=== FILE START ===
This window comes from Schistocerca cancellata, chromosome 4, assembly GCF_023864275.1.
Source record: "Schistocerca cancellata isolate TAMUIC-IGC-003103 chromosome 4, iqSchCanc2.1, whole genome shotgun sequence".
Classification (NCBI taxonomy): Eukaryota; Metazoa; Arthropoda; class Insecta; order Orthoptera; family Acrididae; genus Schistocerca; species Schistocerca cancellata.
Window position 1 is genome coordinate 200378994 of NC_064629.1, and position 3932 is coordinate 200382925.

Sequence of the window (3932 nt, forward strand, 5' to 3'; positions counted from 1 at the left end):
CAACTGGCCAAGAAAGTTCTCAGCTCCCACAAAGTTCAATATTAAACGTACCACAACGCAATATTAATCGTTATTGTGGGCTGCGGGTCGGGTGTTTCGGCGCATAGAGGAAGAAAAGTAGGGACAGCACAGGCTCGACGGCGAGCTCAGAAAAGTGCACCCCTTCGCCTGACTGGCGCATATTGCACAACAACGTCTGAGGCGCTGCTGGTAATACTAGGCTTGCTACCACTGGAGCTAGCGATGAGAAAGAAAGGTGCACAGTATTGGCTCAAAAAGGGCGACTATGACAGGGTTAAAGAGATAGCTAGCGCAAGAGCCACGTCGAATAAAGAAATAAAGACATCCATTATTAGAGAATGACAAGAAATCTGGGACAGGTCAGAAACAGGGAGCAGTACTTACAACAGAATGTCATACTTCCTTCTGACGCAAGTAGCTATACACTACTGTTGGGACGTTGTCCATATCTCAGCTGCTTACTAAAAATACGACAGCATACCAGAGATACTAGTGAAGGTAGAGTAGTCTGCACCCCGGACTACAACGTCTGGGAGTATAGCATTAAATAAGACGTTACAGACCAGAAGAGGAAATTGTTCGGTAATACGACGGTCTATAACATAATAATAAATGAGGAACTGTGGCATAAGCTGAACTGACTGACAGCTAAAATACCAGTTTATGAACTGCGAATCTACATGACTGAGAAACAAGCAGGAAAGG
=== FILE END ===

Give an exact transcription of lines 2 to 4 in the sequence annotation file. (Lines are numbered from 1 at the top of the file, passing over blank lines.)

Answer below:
Source record: "Schistocerca cancellata isolate TAMUIC-IGC-003103 chromosome 4, iqSchCanc2.1, whole genome shotgun sequence".
Classification (NCBI taxonomy): Eukaryota; Metazoa; Arthropoda; class Insecta; order Orthoptera; family Acrididae; genus Schistocerca; species Schistocerca cancellata.
Window position 1 is genome coordinate 200378994 of NC_064629.1, and position 3932 is coordinate 200382925.